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Russia's gift to the world
Image 20
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Mackail, J. W. (John William), 1859-1945. Russia's gift to the world - Image 20. 1915. Special Collections, University of Houston Libraries. University of Houston Digital Library. Web. November 20, 2019. https://digital.lib.uh.edu/collection/scpamp/item/1430/show/1395.

Disclaimer: This is a general citation for reference purposes. Please consult the most recent edition of your style manual for the proper formatting of the type of source you are citing. If the date given in the citation does not match the date on the digital item, use the more accurate date below the digital item.

Mackail, J. W. (John William), 1859-1945. (1915). Russia's gift to the world - Image 20. Socialist and Communist Pamphlets. Special Collections, University of Houston Libraries. Retrieved from https://digital.lib.uh.edu/collection/scpamp/item/1430/show/1395

Disclaimer: This is a general citation for reference purposes. Please consult the most recent edition of your style manual for the proper formatting of the type of source you are citing. If the date given in the citation does not match the date on the digital item, use the more accurate date below the digital item.

Mackail, J. W. (John William), 1859-1945, Russia's gift to the world - Image 20, 1915, Socialist and Communist Pamphlets, Special Collections, University of Houston Libraries, accessed November 20, 2019, https://digital.lib.uh.edu/collection/scpamp/item/1430/show/1395.

Disclaimer: This is a general citation for reference purposes. Please consult the most recent edition of your style manual for the proper formatting of the type of source you are citing. If the date given in the citation does not match the date on the digital item, use the more accurate date below the digital item.

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Compound Item Description
Title Russia's gift to the world
Creator (LCNAF)
  • Mackail, J. W. (John William), 1859-1945
Publisher Hodder and Stoughton
Place of Creation (TGN)
  • New York
  • London
Date 1915
Subject.Geographic (TGN)
  • Russia
Genre (AAT)
  • pamphlets
Language English
Type (DCMI)
  • Text
Original Item Extent 48 pages; 22 cm.
Original Item Location DK32.7.M3 1915
Original Item URL http://library.uh.edu/record=b8304497~S11
Original Collection Socialist and Communist Pamphlets
Digital Collection Socialist and Communist Pamphlets
Digital Collection URL http://digital.lib.uh.edu/collection/scpamp
Repository Special Collections, University of Houston Libraries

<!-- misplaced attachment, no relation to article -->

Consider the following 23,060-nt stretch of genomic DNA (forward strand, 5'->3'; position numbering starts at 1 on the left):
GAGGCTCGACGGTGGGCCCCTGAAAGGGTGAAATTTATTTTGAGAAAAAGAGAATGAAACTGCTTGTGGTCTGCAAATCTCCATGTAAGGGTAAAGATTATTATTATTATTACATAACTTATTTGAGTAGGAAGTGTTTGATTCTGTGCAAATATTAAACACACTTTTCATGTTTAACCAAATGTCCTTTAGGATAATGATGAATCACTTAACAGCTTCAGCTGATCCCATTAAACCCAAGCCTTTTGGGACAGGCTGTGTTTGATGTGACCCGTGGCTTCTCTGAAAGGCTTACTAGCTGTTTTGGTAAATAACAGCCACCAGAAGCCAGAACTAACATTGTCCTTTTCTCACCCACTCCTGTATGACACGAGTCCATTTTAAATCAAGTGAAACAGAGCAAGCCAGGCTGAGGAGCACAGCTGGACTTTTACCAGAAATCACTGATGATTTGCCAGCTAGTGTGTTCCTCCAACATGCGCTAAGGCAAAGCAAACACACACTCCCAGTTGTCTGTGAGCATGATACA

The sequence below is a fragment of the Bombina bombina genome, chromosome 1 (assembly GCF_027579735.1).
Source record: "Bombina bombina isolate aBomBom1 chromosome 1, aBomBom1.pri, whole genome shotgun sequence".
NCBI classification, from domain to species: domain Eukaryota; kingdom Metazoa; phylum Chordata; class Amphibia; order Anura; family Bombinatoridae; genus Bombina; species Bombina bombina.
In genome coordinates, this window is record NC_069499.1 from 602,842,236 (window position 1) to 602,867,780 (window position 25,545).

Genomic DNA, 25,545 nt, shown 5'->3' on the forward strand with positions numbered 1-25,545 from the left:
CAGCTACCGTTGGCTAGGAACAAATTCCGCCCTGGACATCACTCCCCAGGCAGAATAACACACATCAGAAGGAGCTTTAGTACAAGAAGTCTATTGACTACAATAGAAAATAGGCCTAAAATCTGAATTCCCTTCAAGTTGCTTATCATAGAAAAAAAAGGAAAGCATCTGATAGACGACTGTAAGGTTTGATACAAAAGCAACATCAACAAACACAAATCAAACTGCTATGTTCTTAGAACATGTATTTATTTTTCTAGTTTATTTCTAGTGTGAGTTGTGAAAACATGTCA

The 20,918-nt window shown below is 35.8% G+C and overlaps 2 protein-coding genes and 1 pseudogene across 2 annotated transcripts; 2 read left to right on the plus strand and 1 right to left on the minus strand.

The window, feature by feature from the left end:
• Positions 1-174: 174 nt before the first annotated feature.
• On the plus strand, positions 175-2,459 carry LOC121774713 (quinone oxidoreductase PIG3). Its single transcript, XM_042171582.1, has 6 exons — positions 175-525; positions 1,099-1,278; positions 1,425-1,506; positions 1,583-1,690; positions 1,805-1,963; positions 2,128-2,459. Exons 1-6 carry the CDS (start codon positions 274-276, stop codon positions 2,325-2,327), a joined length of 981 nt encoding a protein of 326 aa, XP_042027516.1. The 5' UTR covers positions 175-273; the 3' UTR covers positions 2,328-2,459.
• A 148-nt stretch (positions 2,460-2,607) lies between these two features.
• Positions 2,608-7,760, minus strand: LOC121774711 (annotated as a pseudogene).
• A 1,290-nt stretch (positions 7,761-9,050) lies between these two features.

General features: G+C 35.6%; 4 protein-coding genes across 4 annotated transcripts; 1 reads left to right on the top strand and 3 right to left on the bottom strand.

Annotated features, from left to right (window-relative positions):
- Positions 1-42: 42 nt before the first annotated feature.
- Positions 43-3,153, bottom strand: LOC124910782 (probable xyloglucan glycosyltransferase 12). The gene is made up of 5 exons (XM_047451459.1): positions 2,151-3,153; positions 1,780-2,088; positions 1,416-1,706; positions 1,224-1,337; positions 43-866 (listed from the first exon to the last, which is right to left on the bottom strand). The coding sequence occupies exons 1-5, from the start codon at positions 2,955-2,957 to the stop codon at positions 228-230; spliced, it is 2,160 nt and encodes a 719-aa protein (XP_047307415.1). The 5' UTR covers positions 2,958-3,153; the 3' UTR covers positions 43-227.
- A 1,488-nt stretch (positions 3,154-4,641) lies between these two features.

Repository URL http://libraries.uh.edu/branches/special-collections
Use and Reproduction This item is in the public domain and may be used freely.
File Name index.cpd
Item Description
Title Image 20
Format (IMT)
  • image/jpeg
File Name uhlib_1315132_019.jpg
Transcript 18 Russia's Gift to the World MUSIC The development of Russian music affords a close and interesting parallel to the development of Russian literature. Music and song are the natural gift of the Slavonic race. It was so in ancient times and is so now. All travellers in Russia are struck by the beauty and skill of the untaught singing heard everywhere, from the mouths of soldiers or workmen or peasants. This music is based on a natural scale and is harmonised, when sung by several voices, by a sort of popular counterpoint. The melodies of Russia have an unusual fascination. This native music was long hindered m its development by the strong ecclesiastical tradition of the Russian Church, which was rootedly conservative. When the scientific study of music was taken up in the 18th century, the influence of Italian music was dominant throughout Europe. Famous Italian composers like Paisiello, Galuppi, and Cimarosa paid long visits to Russia ; they were in great favour at the Court, and set the fashion throughout the country, so that the native music fell into neglect. It was revived in the great wave of patriotic enthusiasm a hundred years ago, and came to its own in the work of Glinka. Glinka was a contemporary of Pushkin, and their work is intimately connected, for it represents a common national development on parallel lines. His genius created a national idiom for musical expression. In his famous opera, A Life for the lsar (1836), he concentrated the native musical substance and enlarged it to a universal human appeal This movement was continued by Dar- gomyzhsky, who worked on much the same lines as Wagner, but quite independently of him. It is to Dargomyzhsky that we owe the famous sentence, I want the note to be the direct equivalent of the